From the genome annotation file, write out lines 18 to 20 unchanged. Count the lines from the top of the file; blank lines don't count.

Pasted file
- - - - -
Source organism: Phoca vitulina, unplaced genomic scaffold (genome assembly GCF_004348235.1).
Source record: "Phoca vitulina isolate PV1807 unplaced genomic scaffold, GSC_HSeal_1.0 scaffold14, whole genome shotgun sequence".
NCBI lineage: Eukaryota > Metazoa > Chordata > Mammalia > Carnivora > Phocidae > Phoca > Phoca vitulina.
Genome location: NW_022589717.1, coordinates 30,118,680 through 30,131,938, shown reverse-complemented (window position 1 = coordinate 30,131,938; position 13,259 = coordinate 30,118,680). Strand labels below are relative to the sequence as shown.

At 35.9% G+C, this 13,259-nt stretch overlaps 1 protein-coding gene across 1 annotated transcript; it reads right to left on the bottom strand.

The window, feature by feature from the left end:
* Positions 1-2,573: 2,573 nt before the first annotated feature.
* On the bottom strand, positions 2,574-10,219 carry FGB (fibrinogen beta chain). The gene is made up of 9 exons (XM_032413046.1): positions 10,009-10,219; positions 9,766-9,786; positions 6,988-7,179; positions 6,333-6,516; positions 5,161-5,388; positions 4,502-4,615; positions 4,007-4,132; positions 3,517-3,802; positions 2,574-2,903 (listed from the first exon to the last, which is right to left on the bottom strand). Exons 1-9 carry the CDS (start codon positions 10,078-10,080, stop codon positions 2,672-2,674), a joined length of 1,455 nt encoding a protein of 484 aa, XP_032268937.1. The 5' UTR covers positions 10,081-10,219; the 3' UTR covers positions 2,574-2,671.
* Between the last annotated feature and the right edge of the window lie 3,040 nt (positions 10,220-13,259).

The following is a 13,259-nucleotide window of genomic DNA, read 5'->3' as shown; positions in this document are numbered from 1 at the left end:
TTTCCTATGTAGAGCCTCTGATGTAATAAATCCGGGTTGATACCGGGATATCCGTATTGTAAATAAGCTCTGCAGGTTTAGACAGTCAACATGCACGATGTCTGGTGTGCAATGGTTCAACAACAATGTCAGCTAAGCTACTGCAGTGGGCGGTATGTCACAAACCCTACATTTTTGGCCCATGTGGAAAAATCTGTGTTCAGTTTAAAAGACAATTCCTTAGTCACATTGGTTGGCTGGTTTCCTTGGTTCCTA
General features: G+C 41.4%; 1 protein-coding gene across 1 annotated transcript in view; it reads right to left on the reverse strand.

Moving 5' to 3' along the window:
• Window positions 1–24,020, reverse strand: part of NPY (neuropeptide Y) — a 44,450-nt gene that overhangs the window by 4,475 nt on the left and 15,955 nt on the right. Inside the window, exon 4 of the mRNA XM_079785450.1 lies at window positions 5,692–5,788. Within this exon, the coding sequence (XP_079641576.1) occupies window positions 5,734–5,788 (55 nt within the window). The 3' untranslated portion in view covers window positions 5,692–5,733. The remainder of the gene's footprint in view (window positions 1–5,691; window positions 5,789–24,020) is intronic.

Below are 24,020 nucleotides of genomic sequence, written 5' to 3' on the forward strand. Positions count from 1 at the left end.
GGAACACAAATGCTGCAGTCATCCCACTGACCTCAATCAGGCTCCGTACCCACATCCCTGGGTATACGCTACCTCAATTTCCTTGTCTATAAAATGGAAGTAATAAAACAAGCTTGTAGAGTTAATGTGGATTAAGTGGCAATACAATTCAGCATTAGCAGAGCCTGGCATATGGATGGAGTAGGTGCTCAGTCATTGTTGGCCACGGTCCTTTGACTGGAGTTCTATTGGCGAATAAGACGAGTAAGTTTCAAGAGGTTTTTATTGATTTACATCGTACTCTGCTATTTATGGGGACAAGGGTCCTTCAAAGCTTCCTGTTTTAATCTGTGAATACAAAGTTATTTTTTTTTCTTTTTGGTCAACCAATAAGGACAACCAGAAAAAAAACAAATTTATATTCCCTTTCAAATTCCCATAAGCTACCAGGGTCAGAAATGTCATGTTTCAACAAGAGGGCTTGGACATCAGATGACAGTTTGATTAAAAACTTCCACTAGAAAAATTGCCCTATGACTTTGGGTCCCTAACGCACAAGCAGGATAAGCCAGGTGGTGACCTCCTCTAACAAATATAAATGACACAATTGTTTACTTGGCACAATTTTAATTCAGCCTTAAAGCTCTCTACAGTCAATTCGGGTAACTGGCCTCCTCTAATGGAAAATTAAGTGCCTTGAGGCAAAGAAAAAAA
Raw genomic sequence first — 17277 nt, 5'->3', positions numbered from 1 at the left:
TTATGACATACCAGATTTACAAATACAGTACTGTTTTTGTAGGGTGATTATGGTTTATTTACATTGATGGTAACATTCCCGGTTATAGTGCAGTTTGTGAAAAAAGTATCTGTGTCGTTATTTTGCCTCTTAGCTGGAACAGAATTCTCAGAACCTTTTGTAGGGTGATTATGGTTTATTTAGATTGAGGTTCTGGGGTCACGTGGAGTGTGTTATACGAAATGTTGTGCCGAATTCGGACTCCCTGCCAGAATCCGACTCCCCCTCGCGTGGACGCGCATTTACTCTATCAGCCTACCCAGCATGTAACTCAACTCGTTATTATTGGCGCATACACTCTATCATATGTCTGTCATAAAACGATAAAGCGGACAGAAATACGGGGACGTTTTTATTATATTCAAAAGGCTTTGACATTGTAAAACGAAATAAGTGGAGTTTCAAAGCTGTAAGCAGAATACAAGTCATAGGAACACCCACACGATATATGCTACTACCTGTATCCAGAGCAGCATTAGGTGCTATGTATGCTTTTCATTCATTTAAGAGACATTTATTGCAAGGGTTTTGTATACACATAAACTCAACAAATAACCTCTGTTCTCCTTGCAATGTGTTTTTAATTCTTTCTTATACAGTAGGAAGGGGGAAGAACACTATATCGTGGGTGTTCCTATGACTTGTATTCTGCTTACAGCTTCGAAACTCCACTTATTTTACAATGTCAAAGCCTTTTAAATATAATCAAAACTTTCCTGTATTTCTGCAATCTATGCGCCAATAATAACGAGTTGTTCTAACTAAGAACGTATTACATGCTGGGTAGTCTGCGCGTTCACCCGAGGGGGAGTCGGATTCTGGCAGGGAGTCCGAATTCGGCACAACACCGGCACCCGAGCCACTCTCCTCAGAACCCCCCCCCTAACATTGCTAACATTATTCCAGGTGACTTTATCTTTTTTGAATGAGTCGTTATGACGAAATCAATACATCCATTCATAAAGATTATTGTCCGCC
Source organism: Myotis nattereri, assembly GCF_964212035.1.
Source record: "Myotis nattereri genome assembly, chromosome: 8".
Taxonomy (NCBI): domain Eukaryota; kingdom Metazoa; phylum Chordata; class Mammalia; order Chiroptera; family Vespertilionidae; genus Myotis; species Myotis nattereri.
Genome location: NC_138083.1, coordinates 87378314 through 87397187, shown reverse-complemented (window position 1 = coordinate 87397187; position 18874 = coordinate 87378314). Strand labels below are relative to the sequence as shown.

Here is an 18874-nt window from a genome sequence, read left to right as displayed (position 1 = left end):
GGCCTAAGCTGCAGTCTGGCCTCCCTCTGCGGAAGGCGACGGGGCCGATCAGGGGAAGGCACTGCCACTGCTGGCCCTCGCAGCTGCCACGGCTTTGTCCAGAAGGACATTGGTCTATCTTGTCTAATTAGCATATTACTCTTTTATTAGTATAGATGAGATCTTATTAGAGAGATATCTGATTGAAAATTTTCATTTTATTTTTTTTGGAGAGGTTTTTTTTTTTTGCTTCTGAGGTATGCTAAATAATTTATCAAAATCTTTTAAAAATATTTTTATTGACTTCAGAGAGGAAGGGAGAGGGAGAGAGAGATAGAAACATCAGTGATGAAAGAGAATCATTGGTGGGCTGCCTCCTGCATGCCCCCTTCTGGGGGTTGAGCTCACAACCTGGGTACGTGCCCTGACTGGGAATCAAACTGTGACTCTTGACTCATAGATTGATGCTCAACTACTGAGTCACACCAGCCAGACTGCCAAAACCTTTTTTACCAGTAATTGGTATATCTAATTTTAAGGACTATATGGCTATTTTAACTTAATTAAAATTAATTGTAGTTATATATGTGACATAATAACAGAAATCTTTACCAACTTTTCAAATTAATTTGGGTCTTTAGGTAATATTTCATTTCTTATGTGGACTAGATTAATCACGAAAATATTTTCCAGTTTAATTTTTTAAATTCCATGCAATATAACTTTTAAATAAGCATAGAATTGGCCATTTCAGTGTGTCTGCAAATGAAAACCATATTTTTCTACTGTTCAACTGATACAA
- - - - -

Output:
TTATGACATACCAGATTTACAAATACAGTACTGTTTTTGTAGGGTGATTATGGTTTATTTACATTGATGGTAACATTCCCGGTTATAGTGCAGTTTGTGAAAAAAGTATCTGTGTCGTTATTTTGCCTCTTAGCTGGAACAGAATTCTCAGAACCTTTTGTAGGGTGATTATGGTTTATTTAGATTGAGGTTCTGGGGTCACGTGGAGTGTGTTATACGAAATGTTGTGCCGAATTCGGACTCCCTGCCAGAATCCGACTCCCCCTCGCGTGGACGCGCATTTACTCTATCAGCCTACCCAGCATGTAACTCAACTCGTTATTATTGGCGCATACACTCTATCATATGTCTGTCATAAAACGATAAAGCGGACAGAAATACGGGGACGTTTTTATTATATTCAAAAGGCTTTGACATTGTAAAACGAAATAAGTGGAGTTTCAAAGCTGTAAGCAGAATACAAGTCATAGGAACACCCACACGATATATGCTACTACCTGTATCCAGAGCAGCATTAGGTGCTATGTATGCTTTTCATTCATTTAAGAGACATTTATTGCAAGGGTTTTGTATACACATAAACTCAACAAATAACCTCTGTTCTCCTTGCAATGTGTTTTTAATTCTTTCTTATACAGTAGGAAGGGGGAAGAACACTATATCGTGGGTGTTCCTATGACTTGTATTCTGCTTACAGCTTCGAAACTCCACTTATTTTACAATGTCAAAGCCTTTTAAATATAATCAAAACTTTCCTGTATTTCTGCAATCTATGCGCCAATAATAACGAGTTGTTCTAACTAAGAACGTATTACATGCTGGGTAGTCTGCGCGTTCACCCGAGGGGGAGTCGGATTCTGGCAGGGAGTCCGAATTCGGCACAACACCGGCACCCGAGCCACTCTCCTCAGAACCCCCCCCCTAACATTGCTAACATTATTCCAGGTGACTTTATCTTTTTTGAATGAGTCGTTATGACGAAATCAATACATCCATTCATAAAGATTATTGTCCGCC
Source organism: Myotis nattereri, assembly GCF_964212035.1.
Source record: "Myotis nattereri genome assembly, chromosome: 8".